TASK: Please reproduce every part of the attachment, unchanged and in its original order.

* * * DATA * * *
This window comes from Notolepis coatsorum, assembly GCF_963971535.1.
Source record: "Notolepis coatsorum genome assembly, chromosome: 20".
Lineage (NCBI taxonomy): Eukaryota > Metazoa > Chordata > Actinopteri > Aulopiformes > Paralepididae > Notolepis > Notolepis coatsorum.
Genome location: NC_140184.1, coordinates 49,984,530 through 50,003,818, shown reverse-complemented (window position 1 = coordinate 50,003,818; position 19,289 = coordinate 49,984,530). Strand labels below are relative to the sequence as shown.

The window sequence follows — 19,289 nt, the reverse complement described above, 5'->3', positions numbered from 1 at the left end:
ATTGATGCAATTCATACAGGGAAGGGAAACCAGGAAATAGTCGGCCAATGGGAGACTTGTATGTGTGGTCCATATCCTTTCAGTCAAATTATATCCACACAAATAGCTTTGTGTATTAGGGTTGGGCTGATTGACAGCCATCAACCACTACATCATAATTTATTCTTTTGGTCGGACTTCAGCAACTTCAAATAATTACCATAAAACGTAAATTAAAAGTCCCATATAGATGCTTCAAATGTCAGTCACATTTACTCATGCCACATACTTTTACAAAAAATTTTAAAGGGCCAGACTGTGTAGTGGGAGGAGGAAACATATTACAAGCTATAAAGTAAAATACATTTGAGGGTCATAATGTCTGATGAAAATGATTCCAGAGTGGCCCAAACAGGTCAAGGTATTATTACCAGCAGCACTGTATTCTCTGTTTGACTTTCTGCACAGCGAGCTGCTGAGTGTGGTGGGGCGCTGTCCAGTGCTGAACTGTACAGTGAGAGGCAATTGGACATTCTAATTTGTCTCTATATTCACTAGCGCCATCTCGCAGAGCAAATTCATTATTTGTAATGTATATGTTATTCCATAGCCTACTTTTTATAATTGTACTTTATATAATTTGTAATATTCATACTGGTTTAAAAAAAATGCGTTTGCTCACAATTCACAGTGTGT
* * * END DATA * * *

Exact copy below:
This window comes from Notolepis coatsorum, assembly GCF_963971535.1.
Source record: "Notolepis coatsorum genome assembly, chromosome: 20".
Lineage (NCBI taxonomy): Eukaryota > Metazoa > Chordata > Actinopteri > Aulopiformes > Paralepididae > Notolepis > Notolepis coatsorum.
Genome location: NC_140184.1, coordinates 49,984,530 through 50,003,818, shown reverse-complemented (window position 1 = coordinate 50,003,818; position 19,289 = coordinate 49,984,530). Strand labels below are relative to the sequence as shown.

The window sequence follows — 19,289 nt, the reverse complement described above, 5'->3', positions numbered from 1 at the left end:
ATTGATGCAATTCATACAGGGAAGGGAAACCAGGAAATAGTCGGCCAATGGGAGACTTGTATGTGTGGTCCATATCCTTTCAGTCAAATTATATCCACACAAATAGCTTTGTGTATTAGGGTTGGGCTGATTGACAGCCATCAACCACTACATCATAATTTATTCTTTTGGTCGGACTTCAGCAACTTCAAATAATTACCATAAAACGTAAATTAAAAGTCCCATATAGATGCTTCAAATGTCAGTCACATTTACTCATGCCACATACTTTTACAAAAAATTTTAAAGGGCCAGACTGTGTAGTGGGAGGAGGAAACATATTACAAGCTATAAAGTAAAATACATTTGAGGGTCATAATGTCTGATGAAAATGATTCCAGAGTGGCCCAAACAGGTCAAGGTATTATTACCAGCAGCACTGTATTCTCTGTTTGACTTTCTGCACAGCGAGCTGCTGAGTGTGGTGGGGCGCTGTCCAGTGCTGAACTGTACAGTGAGAGGCAATTGGACATTCTAATTTGTCTCTATATTCACTAGCGCCATCTCGCAGAGCAAATTCATTATTTGTAATGTATATGTTATTCCATAGCCTACTTTTTATAATTGTACTTTATATAATTTGTAATATTCATACTGGTTTAAAAAAAATGCGTTTGCTCACAATTCACAGTGTGT